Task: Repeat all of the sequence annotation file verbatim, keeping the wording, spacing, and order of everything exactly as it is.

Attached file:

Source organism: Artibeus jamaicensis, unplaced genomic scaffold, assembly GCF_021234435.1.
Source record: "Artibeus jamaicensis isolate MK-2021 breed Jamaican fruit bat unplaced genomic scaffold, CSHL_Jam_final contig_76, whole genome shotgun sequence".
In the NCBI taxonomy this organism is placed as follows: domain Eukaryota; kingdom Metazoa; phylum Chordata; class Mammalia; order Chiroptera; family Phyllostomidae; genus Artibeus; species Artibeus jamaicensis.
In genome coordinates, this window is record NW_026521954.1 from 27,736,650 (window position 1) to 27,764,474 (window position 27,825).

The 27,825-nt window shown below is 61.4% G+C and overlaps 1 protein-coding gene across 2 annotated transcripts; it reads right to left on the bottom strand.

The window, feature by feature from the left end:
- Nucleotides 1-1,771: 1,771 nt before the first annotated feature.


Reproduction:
Source organism: Artibeus jamaicensis, unplaced genomic scaffold, assembly GCF_021234435.1.
Source record: "Artibeus jamaicensis isolate MK-2021 breed Jamaican fruit bat unplaced genomic scaffold, CSHL_Jam_final contig_76, whole genome shotgun sequence".
In the NCBI taxonomy this organism is placed as follows: domain Eukaryota; kingdom Metazoa; phylum Chordata; class Mammalia; order Chiroptera; family Phyllostomidae; genus Artibeus; species Artibeus jamaicensis.
In genome coordinates, this window is record NW_026521954.1 from 27,736,650 (window position 1) to 27,764,474 (window position 27,825).

The 27,825-nt window shown below is 61.4% G+C and overlaps 1 protein-coding gene across 2 annotated transcripts; it reads right to left on the bottom strand.

The window, feature by feature from the left end:
- Nucleotides 1-1,771: 1,771 nt before the first annotated feature.